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Epitaph (song)

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Song by King Crimson
from the album In the Court of the Crimson King
Released10 October 1969 (1969-10-10)
Recorded30 July 1969
Lyricist(s)Peter Sinfield
Producer(s)King Crimson
UK picture sleeve
Single by King Crimson
from the album A Young Person's Guide to King Crimson
B-side"21st Century Schizoid Man"
ReleasedFebruary 1976[2]
King Crimson singles chronology
"The Night Watch"
"Matte Kudasai"

"Epitaph" is the third track on British progressive rock band King Crimson's 1969 album In the Court of the Crimson King. It was written by Robert Fripp, Ian McDonald, Greg Lake, and Michael Giles with lyrics written by Peter Sinfield.

The song is noted for its heavy use of the Mellotron.[3][4] As with the album's first track, "21st Century Schizoid Man", the song's lyrics have a distinctly dystopian feel to them and are presented as a protest to the Cold War.[3][5]

The song's title was used as the name for a live album of recordings done by the original King Crimson, Epitaph.[6]

Emerson, Lake & Palmer would later incorporate an excerpt from this song after the "Battlefield" portion of the live version of their song "Tarkus", from the Tarkus album, as documented in the live album Welcome Back My Friends to the Show That Never Ends... Ladies and Gentlemen.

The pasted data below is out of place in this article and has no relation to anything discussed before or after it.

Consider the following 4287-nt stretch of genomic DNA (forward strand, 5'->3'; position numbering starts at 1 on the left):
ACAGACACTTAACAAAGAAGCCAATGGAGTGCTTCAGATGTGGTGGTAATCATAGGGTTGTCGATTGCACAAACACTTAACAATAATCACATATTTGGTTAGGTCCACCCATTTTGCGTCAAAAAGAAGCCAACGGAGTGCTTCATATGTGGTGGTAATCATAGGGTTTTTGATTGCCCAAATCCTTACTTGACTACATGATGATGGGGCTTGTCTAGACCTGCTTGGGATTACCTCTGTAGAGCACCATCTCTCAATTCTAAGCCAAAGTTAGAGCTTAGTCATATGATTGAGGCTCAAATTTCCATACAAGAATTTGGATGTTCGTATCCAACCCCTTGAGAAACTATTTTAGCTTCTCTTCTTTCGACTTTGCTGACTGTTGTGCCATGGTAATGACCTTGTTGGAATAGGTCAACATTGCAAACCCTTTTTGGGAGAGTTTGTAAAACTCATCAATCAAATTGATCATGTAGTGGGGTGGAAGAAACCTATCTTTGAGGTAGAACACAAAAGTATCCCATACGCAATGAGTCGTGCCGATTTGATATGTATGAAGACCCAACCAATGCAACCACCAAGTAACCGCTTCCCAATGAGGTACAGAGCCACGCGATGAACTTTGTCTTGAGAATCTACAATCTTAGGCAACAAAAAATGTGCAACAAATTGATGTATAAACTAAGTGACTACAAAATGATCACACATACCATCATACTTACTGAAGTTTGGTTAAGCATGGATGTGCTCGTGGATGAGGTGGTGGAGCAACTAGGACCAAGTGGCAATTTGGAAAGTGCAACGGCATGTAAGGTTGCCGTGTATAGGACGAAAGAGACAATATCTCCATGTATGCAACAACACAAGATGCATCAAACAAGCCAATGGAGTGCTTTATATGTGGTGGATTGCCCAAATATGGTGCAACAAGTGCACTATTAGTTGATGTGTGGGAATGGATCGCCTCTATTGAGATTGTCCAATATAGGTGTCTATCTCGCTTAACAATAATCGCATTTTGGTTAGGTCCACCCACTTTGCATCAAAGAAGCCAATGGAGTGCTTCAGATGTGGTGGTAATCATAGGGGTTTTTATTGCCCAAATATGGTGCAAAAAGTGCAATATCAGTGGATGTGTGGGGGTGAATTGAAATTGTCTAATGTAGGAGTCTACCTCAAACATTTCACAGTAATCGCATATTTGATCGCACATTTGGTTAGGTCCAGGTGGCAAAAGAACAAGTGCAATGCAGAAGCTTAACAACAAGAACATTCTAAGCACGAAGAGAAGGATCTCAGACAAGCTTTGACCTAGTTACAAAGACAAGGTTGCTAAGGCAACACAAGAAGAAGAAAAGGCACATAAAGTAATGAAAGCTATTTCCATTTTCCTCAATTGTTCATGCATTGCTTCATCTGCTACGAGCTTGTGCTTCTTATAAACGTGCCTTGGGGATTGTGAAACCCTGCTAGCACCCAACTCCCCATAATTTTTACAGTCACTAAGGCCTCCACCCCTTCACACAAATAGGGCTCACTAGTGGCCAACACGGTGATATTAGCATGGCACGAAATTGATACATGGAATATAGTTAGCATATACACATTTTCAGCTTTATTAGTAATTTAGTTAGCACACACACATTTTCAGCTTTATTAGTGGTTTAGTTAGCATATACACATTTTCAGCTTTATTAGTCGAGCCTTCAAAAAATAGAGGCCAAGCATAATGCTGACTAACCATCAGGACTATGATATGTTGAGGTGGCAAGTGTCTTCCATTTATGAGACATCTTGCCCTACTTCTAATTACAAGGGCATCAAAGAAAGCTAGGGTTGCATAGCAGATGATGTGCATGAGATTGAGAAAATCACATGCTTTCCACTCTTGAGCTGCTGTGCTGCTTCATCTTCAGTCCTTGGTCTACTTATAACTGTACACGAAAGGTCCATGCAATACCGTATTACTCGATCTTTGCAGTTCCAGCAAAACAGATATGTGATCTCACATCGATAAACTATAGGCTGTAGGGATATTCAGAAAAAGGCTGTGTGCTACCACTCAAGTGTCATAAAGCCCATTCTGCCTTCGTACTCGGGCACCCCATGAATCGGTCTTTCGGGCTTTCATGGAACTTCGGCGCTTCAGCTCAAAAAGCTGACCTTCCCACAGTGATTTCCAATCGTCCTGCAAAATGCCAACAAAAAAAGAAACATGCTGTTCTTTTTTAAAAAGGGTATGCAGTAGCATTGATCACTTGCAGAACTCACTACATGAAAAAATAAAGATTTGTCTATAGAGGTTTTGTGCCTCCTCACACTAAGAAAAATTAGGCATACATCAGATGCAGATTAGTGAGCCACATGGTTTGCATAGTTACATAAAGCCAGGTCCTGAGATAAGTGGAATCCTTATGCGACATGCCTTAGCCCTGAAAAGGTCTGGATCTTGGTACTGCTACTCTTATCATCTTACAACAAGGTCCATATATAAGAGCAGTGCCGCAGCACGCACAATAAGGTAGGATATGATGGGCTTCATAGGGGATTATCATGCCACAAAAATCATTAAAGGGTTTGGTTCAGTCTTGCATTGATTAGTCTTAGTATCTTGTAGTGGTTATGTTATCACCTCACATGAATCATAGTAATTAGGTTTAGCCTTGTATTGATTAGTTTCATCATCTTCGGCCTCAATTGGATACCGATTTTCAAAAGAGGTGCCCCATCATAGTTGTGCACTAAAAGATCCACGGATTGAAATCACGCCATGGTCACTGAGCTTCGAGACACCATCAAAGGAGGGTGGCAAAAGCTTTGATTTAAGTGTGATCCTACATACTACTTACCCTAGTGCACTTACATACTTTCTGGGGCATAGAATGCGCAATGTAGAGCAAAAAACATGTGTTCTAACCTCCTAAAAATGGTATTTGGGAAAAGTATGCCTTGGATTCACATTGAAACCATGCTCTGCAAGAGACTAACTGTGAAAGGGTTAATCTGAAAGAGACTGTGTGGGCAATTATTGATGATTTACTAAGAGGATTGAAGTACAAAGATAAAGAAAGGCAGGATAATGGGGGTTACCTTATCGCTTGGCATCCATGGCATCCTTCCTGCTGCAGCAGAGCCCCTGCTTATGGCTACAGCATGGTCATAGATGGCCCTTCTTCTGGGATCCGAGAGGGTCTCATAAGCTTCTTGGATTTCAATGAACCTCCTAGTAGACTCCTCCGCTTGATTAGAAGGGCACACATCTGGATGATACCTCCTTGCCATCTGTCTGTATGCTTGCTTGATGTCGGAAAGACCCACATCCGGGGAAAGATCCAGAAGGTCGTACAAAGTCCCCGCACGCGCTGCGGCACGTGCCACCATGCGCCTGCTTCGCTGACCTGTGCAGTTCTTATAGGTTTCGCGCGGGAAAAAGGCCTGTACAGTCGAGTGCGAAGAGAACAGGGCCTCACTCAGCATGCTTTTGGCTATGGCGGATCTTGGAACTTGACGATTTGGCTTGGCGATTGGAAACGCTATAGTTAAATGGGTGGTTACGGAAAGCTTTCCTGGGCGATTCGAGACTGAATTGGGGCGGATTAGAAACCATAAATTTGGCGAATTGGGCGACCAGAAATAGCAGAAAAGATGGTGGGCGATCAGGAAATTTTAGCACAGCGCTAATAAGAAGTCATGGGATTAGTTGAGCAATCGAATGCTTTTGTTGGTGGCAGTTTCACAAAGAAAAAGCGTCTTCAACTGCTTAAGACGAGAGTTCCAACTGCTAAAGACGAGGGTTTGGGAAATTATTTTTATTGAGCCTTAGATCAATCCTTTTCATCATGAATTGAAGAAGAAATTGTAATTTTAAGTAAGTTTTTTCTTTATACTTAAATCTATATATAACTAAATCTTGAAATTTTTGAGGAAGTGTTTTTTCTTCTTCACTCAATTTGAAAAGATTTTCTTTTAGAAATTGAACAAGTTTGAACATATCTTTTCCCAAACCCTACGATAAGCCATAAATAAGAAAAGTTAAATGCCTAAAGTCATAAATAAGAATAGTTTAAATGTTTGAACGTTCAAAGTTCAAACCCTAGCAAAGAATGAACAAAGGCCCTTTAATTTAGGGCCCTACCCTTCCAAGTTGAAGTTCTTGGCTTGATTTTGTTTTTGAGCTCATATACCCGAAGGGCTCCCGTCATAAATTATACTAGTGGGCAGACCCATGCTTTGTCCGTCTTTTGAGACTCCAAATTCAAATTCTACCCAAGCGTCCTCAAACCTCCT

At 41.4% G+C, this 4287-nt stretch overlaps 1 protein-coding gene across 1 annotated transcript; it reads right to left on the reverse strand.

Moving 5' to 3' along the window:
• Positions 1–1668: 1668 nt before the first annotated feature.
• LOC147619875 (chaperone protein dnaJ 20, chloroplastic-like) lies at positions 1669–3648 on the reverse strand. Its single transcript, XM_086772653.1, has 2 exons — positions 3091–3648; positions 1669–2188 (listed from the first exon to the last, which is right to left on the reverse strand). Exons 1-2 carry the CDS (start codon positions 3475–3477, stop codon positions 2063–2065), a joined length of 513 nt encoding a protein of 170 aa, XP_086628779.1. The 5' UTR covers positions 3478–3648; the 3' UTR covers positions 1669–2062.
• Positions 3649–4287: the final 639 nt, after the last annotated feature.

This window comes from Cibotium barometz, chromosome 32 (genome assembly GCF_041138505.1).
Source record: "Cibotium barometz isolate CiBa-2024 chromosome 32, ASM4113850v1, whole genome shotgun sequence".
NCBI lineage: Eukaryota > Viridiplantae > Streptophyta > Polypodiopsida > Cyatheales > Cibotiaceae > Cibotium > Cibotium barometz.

"Stripes" from Cage's album Hell's Winter samples a middle part of the song throughout its duration.

Epitaph Records also took its name from the song.[7]

Track listing[edit]

In 1976, "Epitaph" was released as a single with "21st Century Schizoid Man" as the B-side, a companion to the compilation A Young Person's Guide to King Crimson (1976).

  1. "Epitaph" (including "March for No Reason" and "Tomorrow and Tomorrow") (Robert Fripp, Michael Giles, Greg Lake, Ian McDonald, Peter Sinfield)
  2. "21st Century Schizoid Man" (including "Mirrors") (Fripp, Giles, Lake, McDonald, Sinfield)



  1. ^ a b Macan (1997), p. 24.
  2. ^ "Great Rock Discography". p. 460.
  3. ^ a b Macan (1997), p. 23.
  4. ^ Martin (1998), p. 158–159.
  5. ^ Holm-Hudson (2008), p. 41.
  6. ^ Ayers (2006), p. 179.
  7. ^ Buhrmester, Jason (November 2010). "Against the Grain: The Oral History of Epitaph Records". Spin: 62. ISSN 0886-3032.


External links[edit]